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I have the start point (x1,y1) and the desired length and angle of the line.

If the angles were directions, 0 degrees is W, 90 is N, 180 is E and 270 is S. I can modify this if needed.

How can I use the start point, length and angle to determine the end point(x2, y2)?

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In which direction do x and y increase? I assume x increases east, and y increases south, like on a screen? Or y increases north like in mathematics? –  Mark Byers Jan 29 '10 at 22:36
Yes, this is on a screen so your first assumption is correct. –  knuckfubuck Jan 29 '10 at 22:37
It is typical to have E be 0 and increase counter-clockwise. –  Scottie T Jan 29 '10 at 22:39
@Scottie: Since y increases as you move down the screen in computer graphics, it is typical for angles to increase clockwise. knuckfubuck has already stated that this is the case. –  BlueRaja - Danny Pflughoeft Feb 1 '10 at 18:57
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2 Answers

up vote 3 down vote accepted

For a screen:

For W = 0, N = 90, E = 180, S = 270:

x2 = x1 - length * cos(angle)
y2 = y1 - length * sin(angle)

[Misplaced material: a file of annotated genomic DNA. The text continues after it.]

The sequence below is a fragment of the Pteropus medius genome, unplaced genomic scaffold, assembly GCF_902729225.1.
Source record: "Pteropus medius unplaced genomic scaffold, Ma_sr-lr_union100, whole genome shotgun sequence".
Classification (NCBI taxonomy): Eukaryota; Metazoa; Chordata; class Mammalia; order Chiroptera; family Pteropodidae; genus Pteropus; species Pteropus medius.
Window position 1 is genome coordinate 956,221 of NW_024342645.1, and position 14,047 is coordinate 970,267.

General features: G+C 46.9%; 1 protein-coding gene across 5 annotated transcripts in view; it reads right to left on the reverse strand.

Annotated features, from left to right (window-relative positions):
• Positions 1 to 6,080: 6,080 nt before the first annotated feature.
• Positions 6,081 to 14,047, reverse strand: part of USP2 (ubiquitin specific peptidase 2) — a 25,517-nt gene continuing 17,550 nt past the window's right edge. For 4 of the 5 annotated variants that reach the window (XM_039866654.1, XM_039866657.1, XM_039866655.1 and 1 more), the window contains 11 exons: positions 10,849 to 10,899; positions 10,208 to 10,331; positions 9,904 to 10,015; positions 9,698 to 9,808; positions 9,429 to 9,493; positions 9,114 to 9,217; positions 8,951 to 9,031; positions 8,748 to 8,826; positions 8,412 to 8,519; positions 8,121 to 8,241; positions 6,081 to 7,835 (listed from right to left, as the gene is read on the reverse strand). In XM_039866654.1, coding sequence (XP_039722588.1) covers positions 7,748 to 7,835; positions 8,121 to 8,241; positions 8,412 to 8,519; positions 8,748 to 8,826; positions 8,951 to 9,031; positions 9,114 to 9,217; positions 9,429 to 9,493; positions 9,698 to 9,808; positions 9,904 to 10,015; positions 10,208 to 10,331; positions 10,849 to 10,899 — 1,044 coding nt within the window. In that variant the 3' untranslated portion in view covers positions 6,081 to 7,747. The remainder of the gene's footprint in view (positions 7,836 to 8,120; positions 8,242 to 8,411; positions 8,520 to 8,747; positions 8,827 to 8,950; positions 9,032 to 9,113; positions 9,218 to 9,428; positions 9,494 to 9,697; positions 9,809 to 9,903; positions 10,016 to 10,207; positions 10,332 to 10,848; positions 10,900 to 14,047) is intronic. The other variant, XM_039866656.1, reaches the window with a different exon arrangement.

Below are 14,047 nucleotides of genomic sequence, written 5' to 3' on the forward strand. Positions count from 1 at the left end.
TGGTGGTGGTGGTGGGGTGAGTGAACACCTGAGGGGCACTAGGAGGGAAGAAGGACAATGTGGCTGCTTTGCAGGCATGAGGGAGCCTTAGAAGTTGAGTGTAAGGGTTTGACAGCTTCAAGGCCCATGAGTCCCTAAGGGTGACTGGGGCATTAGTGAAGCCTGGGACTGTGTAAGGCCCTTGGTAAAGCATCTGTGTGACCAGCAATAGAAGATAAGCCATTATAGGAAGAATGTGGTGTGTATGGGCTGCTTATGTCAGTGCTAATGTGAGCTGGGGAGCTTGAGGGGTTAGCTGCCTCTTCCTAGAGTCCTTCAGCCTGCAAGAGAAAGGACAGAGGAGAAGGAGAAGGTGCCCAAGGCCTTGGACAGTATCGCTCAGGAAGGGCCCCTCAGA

For E = 0, N = 90, W = 180, S = 270:

x2 = x1 + length * cos(angle)
y2 = y1 - length * sin(angle)

Note that you need to make sure your implementation of cos works in degrees not radians otherwise you will get lines at strange angles.

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I changed my angles to start at 0 being E and increasing counter-clockwise as specified above. Is that how it should work with this equation for the screen? –  knuckfubuck Jan 29 '10 at 23:28
I've added an answer for both ways. –  Mark Byers Jan 29 '10 at 23:40
If you define E as 0 and go clockwise, then you can use abcs answer. –  Mark Byers Jan 29 '10 at 23:43
Thank you for the tip on checking into radians vs angles. That was one of the major problems with my code. –  knuckfubuck Jan 29 '10 at 23:58
@knuckfubuck: You're welcome. I'm glad the little bit of extra info helped you. :) –  Mark Byers Jan 30 '10 at 0:09
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x2 = x1 + length*cos(angle)
y2 = y1 + length*sin(angle)

In this case angle is counter-clockwise increasing with 0 pointing towards positive x. The x axis is increasing to the right, and the y axis up.

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+1 for specifying the axes. –  Mark Byers Jan 29 '10 at 22:36
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